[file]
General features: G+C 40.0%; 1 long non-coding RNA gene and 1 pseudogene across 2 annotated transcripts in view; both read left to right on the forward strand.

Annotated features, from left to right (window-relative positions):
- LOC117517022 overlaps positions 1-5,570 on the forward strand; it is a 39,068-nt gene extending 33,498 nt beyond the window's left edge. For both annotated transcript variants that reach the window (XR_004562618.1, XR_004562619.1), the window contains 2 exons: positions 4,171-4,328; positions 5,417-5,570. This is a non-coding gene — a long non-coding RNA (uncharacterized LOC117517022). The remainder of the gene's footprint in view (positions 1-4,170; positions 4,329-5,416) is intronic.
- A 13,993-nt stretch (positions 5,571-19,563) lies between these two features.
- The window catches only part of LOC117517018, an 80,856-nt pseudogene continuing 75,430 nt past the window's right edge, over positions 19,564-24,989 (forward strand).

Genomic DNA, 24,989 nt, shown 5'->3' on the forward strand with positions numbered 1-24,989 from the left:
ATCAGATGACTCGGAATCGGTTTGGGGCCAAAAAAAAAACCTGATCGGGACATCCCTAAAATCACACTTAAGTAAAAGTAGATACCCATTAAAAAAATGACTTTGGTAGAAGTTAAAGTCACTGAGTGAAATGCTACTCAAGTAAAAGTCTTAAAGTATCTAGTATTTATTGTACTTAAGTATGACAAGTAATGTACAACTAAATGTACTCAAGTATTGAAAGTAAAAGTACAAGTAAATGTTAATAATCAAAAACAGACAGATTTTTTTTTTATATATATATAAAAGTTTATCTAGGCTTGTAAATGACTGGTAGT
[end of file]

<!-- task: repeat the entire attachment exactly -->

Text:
General features: G+C 40.0%; 1 long non-coding RNA gene and 1 pseudogene across 2 annotated transcripts in view; both read left to right on the forward strand.

Annotated features, from left to right (window-relative positions):
- LOC117517022 overlaps positions 1-5,570 on the forward strand; it is a 39,068-nt gene extending 33,498 nt beyond the window's left edge. For both annotated transcript variants that reach the window (XR_004562618.1, XR_004562619.1), the window contains 2 exons: positions 4,171-4,328; positions 5,417-5,570. This is a non-coding gene — a long non-coding RNA (uncharacterized LOC117517022). The remainder of the gene's footprint in view (positions 1-4,170; positions 4,329-5,416) is intronic.
- A 13,993-nt stretch (positions 5,571-19,563) lies between these two features.
- The window catches only part of LOC117517018, an 80,856-nt pseudogene continuing 75,430 nt past the window's right edge, over positions 19,564-24,989 (forward strand).

Genomic DNA, 24,989 nt, shown 5'->3' on the forward strand with positions numbered 1-24,989 from the left:
ATCAGATGACTCGGAATCGGTTTGGGGCCAAAAAAAAAACCTGATCGGGACATCCCTAAAATCACACTTAAGTAAAAGTAGATACCCATTAAAAAAATGACTTTGGTAGAAGTTAAAGTCACTGAGTGAAATGCTACTCAAGTAAAAGTCTTAAAGTATCTAGTATTTATTGTACTTAAGTATGACAAGTAATGTACAACTAAATGTACTCAAGTATTGAAAGTAAAAGTACAAGTAAATGTTAATAATCAAAAACAGACAGATTTTTTTTTTATATATATATAAAAGTTTATCTAGGCTTGTAAATGACTGGTAGT